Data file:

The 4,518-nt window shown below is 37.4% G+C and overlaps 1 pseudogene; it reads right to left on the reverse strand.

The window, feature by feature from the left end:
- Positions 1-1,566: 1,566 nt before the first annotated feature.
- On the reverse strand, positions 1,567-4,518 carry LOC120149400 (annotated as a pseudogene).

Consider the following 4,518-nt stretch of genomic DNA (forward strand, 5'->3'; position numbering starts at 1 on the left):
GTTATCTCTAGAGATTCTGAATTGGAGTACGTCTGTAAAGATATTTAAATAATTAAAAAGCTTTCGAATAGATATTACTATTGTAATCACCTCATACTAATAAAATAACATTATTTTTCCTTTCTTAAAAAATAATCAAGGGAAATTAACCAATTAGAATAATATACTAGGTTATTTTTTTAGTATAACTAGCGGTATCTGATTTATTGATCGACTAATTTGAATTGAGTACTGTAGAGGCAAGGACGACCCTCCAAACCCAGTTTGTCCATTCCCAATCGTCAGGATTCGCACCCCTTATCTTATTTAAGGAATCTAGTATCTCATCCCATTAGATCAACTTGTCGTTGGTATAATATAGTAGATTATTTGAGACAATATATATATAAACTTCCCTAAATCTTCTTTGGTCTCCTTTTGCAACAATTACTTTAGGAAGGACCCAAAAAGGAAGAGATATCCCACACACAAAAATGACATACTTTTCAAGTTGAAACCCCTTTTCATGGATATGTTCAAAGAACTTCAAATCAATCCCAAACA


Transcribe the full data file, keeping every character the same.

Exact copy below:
The 4,518-nt window shown below is 37.4% G+C and overlaps 1 pseudogene; it reads right to left on the reverse strand.

The window, feature by feature from the left end:
- Positions 1-1,566: 1,566 nt before the first annotated feature.
- On the reverse strand, positions 1,567-4,518 carry LOC120149400 (annotated as a pseudogene).

Consider the following 4,518-nt stretch of genomic DNA (forward strand, 5'->3'; position numbering starts at 1 on the left):
GTTATCTCTAGAGATTCTGAATTGGAGTACGTCTGTAAAGATATTTAAATAATTAAAAAGCTTTCGAATAGATATTACTATTGTAATCACCTCATACTAATAAAATAACATTATTTTTCCTTTCTTAAAAAATAATCAAGGGAAATTAACCAATTAGAATAATATACTAGGTTATTTTTTTAGTATAACTAGCGGTATCTGATTTATTGATCGACTAATTTGAATTGAGTACTGTAGAGGCAAGGACGACCCTCCAAACCCAGTTTGTCCATTCCCAATCGTCAGGATTCGCACCCCTTATCTTATTTAAGGAATCTAGTATCTCATCCCATTAGATCAACTTGTCGTTGGTATAATATAGTAGATTATTTGAGACAATATATATATAAACTTCCCTAAATCTTCTTTGGTCTCCTTTTGCAACAATTACTTTAGGAAGGACCCAAAAAGGAAGAGATATCCCACACACAAAAATGACATACTTTTCAAGTTGAAACCCCTTTTCATGGATATGTTCAAAGAACTTCAAATCAATCCCAAACA